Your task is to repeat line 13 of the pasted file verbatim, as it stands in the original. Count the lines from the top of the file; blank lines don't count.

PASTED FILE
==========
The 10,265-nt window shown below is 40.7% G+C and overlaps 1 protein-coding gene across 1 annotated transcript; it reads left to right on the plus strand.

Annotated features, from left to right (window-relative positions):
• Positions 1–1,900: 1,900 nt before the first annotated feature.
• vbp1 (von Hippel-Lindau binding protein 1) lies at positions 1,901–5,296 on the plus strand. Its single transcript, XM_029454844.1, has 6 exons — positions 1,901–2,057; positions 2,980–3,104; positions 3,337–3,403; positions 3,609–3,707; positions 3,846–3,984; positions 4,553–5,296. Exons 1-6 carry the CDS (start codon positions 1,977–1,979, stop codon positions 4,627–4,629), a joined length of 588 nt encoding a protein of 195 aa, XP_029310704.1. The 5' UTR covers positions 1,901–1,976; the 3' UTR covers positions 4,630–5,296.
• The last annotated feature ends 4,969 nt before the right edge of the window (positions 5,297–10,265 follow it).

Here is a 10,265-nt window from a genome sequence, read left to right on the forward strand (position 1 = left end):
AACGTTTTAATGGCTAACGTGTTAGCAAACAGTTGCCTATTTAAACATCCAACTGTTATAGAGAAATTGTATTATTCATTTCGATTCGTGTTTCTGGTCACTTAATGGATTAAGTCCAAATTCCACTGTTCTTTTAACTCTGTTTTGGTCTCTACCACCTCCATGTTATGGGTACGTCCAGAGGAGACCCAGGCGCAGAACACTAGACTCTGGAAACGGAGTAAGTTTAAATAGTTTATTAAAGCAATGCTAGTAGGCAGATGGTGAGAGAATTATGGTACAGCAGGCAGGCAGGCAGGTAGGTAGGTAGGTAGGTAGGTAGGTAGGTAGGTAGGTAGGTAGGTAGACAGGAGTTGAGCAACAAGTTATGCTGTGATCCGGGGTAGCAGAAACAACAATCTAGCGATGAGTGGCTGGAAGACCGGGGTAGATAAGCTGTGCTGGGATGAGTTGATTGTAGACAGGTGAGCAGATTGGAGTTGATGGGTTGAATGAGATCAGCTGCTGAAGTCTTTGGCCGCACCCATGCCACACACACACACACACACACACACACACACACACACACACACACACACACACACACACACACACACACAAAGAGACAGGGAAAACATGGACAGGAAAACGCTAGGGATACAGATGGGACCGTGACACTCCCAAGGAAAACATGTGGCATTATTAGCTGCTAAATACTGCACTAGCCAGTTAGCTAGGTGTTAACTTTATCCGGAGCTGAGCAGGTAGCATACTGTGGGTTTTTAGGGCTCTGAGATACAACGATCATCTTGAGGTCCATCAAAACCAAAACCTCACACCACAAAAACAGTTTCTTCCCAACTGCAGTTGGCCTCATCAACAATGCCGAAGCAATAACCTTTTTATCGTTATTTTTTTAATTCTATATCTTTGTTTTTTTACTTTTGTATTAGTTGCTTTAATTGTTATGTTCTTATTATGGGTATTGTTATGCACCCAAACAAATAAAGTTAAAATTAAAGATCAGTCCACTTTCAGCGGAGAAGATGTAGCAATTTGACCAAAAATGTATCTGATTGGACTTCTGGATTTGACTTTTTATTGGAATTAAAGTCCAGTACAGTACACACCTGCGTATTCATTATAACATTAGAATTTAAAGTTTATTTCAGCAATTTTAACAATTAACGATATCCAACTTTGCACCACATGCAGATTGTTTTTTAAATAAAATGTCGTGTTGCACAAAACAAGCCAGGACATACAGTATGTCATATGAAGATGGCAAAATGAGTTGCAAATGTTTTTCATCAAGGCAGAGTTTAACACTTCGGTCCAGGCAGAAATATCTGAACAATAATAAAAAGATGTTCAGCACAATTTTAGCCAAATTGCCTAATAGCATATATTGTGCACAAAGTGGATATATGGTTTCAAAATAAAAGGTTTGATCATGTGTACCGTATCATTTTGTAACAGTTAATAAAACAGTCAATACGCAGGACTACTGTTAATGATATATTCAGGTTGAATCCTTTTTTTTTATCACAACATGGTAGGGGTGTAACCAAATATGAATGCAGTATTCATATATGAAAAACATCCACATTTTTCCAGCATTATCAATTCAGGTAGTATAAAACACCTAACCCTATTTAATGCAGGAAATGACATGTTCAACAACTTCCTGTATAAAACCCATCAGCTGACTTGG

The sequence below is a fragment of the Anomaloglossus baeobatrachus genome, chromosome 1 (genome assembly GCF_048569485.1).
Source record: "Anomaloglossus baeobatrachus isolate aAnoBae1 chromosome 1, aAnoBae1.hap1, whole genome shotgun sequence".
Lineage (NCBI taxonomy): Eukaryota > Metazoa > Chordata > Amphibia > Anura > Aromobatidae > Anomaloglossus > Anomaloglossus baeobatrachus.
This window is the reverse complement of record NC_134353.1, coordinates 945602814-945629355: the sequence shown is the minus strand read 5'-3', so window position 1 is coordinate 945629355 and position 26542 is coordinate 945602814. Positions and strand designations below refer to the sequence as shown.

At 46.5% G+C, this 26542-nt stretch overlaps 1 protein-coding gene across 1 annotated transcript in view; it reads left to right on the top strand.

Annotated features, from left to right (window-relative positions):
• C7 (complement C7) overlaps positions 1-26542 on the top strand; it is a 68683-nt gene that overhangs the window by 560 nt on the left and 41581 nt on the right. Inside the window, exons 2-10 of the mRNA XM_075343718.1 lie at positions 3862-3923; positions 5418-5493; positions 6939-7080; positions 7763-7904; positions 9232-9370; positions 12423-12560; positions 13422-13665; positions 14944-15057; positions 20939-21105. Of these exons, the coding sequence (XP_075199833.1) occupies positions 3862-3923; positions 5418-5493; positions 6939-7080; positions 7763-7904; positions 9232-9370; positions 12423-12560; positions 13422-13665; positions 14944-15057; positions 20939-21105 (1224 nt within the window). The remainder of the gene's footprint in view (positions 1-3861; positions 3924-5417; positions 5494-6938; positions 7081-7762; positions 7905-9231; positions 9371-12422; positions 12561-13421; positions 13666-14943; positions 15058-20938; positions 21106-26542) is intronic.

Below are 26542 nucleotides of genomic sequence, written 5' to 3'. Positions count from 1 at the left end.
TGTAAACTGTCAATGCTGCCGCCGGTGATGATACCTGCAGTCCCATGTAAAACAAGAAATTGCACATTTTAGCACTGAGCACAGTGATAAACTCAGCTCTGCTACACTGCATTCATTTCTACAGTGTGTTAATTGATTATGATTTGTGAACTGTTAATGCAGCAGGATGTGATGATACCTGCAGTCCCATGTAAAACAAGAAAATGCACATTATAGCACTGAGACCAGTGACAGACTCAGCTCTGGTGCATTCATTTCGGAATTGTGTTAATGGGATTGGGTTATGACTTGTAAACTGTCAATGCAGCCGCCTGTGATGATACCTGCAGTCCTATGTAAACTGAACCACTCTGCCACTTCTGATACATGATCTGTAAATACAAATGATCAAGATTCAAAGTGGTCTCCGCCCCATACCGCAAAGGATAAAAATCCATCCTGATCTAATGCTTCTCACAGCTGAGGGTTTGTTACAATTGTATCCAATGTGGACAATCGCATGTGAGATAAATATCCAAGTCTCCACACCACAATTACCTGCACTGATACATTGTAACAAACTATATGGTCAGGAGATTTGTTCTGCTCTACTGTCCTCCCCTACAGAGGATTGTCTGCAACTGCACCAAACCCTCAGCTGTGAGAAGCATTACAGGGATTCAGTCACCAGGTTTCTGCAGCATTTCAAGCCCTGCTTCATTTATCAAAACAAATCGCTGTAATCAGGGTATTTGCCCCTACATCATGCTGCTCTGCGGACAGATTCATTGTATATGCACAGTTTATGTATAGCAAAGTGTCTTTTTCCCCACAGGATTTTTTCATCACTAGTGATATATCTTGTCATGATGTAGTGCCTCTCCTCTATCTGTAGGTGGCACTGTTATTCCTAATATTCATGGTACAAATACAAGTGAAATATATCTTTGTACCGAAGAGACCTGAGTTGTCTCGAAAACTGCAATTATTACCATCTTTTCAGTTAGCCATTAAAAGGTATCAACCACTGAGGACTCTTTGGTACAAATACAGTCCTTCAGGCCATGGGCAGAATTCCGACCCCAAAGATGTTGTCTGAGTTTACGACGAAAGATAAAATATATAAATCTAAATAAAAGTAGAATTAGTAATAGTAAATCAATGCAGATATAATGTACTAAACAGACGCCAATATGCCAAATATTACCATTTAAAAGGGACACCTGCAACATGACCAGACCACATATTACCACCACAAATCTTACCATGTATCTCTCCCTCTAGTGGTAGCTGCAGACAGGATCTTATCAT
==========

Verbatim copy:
Annotated features, from left to right (window-relative positions):